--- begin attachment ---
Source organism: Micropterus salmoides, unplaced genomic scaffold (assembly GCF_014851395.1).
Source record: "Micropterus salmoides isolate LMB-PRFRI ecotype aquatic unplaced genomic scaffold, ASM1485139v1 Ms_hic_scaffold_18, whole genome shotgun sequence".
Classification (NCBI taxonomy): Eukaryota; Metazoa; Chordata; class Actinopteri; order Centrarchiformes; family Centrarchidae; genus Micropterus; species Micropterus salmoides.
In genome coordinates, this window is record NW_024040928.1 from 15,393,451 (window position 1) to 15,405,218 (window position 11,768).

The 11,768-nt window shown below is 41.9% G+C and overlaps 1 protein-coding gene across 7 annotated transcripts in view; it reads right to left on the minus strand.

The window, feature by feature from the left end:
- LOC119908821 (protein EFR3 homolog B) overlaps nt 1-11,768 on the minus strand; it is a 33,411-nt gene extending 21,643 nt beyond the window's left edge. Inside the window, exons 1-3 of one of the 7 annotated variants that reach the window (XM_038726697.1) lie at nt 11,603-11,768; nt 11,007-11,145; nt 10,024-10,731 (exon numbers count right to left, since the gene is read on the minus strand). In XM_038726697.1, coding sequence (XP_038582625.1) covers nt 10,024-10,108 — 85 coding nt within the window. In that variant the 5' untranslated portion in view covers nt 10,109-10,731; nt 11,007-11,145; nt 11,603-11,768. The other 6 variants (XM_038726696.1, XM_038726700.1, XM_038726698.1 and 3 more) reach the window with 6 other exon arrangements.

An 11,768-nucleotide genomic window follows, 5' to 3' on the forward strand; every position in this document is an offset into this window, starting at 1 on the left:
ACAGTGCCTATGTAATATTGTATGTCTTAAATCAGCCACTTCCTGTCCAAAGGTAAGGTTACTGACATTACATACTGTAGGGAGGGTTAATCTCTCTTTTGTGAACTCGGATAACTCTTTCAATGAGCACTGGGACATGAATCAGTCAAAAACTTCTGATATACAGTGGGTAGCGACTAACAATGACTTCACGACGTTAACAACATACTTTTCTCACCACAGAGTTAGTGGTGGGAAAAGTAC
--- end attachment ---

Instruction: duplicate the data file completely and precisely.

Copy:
Source organism: Micropterus salmoides, unplaced genomic scaffold (assembly GCF_014851395.1).
Source record: "Micropterus salmoides isolate LMB-PRFRI ecotype aquatic unplaced genomic scaffold, ASM1485139v1 Ms_hic_scaffold_18, whole genome shotgun sequence".
Classification (NCBI taxonomy): Eukaryota; Metazoa; Chordata; class Actinopteri; order Centrarchiformes; family Centrarchidae; genus Micropterus; species Micropterus salmoides.
In genome coordinates, this window is record NW_024040928.1 from 15,393,451 (window position 1) to 15,405,218 (window position 11,768).

The 11,768-nt window shown below is 41.9% G+C and overlaps 1 protein-coding gene across 7 annotated transcripts in view; it reads right to left on the minus strand.

The window, feature by feature from the left end:
- LOC119908821 (protein EFR3 homolog B) overlaps nt 1-11,768 on the minus strand; it is a 33,411-nt gene extending 21,643 nt beyond the window's left edge. Inside the window, exons 1-3 of one of the 7 annotated variants that reach the window (XM_038726697.1) lie at nt 11,603-11,768; nt 11,007-11,145; nt 10,024-10,731 (exon numbers count right to left, since the gene is read on the minus strand). In XM_038726697.1, coding sequence (XP_038582625.1) covers nt 10,024-10,108 — 85 coding nt within the window. In that variant the 5' untranslated portion in view covers nt 10,109-10,731; nt 11,007-11,145; nt 11,603-11,768. The other 6 variants (XM_038726696.1, XM_038726700.1, XM_038726698.1 and 3 more) reach the window with 6 other exon arrangements.

An 11,768-nucleotide genomic window follows, 5' to 3' on the forward strand; every position in this document is an offset into this window, starting at 1 on the left:
ACAGTGCCTATGTAATATTGTATGTCTTAAATCAGCCACTTCCTGTCCAAAGGTAAGGTTACTGACATTACATACTGTAGGGAGGGTTAATCTCTCTTTTGTGAACTCGGATAACTCTTTCAATGAGCACTGGGACATGAATCAGTCAAAAACTTCTGATATACAGTGGGTAGCGACTAACAATGACTTCACGACGTTAACAACATACTTTTCTCACCACAGAGTTAGTGGTGGGAAAAGTAC